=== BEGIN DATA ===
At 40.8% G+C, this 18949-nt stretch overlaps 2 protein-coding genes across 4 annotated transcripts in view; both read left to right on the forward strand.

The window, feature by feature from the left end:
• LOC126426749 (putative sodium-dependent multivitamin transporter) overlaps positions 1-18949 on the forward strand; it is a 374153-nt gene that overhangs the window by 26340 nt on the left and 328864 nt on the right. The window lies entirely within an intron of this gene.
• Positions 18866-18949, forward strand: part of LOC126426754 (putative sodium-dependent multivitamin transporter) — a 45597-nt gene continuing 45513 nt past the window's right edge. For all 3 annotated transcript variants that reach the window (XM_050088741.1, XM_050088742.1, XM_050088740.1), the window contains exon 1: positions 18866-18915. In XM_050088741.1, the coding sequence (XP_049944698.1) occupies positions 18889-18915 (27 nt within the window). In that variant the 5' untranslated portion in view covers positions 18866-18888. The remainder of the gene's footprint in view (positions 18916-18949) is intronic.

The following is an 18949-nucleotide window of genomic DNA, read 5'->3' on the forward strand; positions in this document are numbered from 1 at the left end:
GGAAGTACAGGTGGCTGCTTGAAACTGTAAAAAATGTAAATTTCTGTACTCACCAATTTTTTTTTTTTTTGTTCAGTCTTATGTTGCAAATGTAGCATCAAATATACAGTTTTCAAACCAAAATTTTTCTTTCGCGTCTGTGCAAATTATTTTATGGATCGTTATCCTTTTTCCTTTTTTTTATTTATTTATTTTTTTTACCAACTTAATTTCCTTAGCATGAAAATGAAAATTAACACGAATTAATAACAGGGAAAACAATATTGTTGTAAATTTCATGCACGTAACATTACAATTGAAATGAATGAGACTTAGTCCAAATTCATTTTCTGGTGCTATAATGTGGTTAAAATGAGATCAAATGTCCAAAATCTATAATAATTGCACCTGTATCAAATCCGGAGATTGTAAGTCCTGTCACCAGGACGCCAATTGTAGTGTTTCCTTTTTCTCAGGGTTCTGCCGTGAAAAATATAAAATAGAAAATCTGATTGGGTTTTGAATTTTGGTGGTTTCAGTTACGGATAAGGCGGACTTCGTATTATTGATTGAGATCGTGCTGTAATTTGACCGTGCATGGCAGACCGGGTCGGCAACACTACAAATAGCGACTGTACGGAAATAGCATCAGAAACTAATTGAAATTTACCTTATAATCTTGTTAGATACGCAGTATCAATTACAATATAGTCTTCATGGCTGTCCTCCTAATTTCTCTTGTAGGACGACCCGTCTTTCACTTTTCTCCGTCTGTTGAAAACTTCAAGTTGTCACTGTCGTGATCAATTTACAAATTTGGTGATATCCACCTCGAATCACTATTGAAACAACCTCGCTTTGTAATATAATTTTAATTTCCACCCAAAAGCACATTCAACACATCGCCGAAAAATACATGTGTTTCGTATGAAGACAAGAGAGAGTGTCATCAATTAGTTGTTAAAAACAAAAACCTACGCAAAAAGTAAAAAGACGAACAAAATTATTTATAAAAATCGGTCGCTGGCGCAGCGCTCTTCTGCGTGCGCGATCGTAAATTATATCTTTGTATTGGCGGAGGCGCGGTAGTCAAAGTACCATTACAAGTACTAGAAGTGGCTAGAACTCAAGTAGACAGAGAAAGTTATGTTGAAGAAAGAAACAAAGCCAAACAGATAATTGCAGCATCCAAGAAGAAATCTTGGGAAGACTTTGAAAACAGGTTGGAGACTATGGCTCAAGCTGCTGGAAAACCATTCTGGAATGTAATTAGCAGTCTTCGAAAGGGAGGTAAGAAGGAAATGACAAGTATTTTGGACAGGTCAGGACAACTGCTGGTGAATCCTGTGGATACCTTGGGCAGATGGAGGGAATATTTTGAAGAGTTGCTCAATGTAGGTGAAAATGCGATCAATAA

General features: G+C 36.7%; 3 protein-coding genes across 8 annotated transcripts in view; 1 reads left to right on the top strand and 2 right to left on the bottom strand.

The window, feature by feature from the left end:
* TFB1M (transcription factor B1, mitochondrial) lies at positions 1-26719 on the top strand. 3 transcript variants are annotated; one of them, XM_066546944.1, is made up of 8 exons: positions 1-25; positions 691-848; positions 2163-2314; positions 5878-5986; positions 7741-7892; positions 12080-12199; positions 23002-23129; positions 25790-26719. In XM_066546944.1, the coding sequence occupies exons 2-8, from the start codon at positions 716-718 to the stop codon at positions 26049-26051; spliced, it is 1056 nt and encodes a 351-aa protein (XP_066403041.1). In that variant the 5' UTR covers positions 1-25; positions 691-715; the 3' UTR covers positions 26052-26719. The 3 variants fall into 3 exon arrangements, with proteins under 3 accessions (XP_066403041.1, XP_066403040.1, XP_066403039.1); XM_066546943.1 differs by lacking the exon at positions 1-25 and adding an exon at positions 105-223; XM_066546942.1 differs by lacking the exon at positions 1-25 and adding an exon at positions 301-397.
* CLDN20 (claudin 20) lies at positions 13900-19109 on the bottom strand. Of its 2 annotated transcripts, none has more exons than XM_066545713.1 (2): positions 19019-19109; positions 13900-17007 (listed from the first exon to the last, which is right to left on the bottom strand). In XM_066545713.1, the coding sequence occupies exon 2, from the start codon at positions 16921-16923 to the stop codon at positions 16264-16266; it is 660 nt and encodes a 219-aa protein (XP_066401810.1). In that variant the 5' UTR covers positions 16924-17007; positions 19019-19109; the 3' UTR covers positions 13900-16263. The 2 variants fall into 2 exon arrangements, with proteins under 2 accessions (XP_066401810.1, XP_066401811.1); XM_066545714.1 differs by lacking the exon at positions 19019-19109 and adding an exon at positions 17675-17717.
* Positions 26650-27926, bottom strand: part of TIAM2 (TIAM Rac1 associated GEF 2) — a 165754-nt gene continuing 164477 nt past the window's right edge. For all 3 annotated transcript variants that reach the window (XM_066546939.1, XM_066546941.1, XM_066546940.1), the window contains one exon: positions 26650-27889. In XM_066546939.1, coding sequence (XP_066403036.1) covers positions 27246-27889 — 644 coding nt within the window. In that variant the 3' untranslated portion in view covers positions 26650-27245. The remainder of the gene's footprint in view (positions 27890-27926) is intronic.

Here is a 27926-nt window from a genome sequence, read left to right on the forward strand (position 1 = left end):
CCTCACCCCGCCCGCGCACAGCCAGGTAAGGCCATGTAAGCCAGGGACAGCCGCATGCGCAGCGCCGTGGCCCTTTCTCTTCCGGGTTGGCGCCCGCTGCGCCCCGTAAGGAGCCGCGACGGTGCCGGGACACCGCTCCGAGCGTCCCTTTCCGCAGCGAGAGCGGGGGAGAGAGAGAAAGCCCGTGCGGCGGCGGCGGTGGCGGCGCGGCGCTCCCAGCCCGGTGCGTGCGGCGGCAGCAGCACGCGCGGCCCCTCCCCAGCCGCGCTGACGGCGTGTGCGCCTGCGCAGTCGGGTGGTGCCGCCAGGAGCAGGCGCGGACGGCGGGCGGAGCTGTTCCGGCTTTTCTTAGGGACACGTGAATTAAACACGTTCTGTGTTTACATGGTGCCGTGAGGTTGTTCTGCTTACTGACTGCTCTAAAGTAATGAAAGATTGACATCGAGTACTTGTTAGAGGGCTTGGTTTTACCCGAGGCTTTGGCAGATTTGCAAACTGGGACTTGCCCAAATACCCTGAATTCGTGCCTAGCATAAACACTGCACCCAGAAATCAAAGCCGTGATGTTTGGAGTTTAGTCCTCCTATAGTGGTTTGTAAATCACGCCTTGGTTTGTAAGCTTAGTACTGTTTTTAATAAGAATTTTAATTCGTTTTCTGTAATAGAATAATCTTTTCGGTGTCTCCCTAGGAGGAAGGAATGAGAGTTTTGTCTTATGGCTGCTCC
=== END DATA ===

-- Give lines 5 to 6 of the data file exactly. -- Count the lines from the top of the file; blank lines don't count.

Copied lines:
The following is an 18949-nucleotide window of genomic DNA, read 5'->3' on the forward strand; positions in this document are numbered from 1 at the left end:
GGAAGTACAGGTGGCTGCTTGAAACTGTAAAAAATGTAAATTTCTGTACTCACCAATTTTTTTTTTTTTTGTTCAGTCTTATGTTGCAAATGTAGCATCAAATATACAGTTTTCAAACCAAAATTTTTCTTTCGCGTCTGTGCAAATTATTTTATGGATCGTTATCCTTTTTCCTTTTTTTTATTTATTTATTTTTTTTACCAACTTAATTTCCTTAGCATGAAAATGAAAATTAACACGAATTAATAACAGGGAAAACAATATTGTTGTAAATTTCATGCACGTAACATTACAATTGAAATGAATGAGACTTAGTCCAAATTCATTTTCTGGTGCTATAATGTGGTTAAAATGAGATCAAATGTCCAAAATCTATAATAATTGCACCTGTATCAAATCCGGAGATTGTAAGTCCTGTCACCAGGACGCCAATTGTAGTGTTTCCTTTTTCTCAGGGTTCTGCCGTGAAAAATATAAAATAGAAAATCTGATTGGGTTTTGAATTTTGGTGGTTTCAGTTACGGATAAGGCGGACTTCGTATTATTGATTGAGATCGTGCTGTAATTTGACCGTGCATGGCAGACCGGGTCGGCAACACTACAAATAGCGACTGTACGGAAATAGCATCAGAAACTAATTGAAATTTACCTTATAATCTTGTTAGATACGCAGTATCAATTACAATATAGTCTTCATGGCTGTCCTCCTAATTTCTCTTGTAGGACGACCCGTCTTTCACTTTTCTCCGTCTGTTGAAAACTTCAAGTTGTCACTGTCGTGATCAATTTACAAATTTGGTGATATCCACCTCGAATCACTATTGAAACAACCTCGCTTTGTAATATAATTTTAATTTCCACCCAAAAGCACATTCAACACATCGCCGAAAAATACATGTGTTTCGTATGAAGACAAGAGAGAGTGTCATCAATTAGTTGTTAAAAACAAAAACCTACGCAAAAAGTAAAAAGACGAACAAAATTATTTATAAAAATCGGTCGCTGGCGCAGCGCTCTTCTGCGTGCGCGATCGTAAATTATATCTTTGTATTGGCGGAGGCGCGGTAGTCAAAGTACCATTACAAGTACTAGAAGTGGCTAGAACTCAAGTAGACAGAGAAAGTTATGTTGAAGAAAGAAACAAAGCCAAACAGATAATTGCAGCATCCAAGAAGAAATCTTGGGAAGACTTTGAAAACAGGTTGGAGACTATGGCTCAAGCTGCTGGAAAACCATTCTGGAATGTAATTAGCAGTCTTCGAAAGGGAGGTAAGAAGGAAATGACAAGTATTTTGGACAGGTCAGGACAACTGCTGGTGAATCCTGTGGATACCTTGGGCAGATGGAGGGAATATTTTGAAGAGTTGCTCAATGTAGGTGAAAATGCGATCAATAA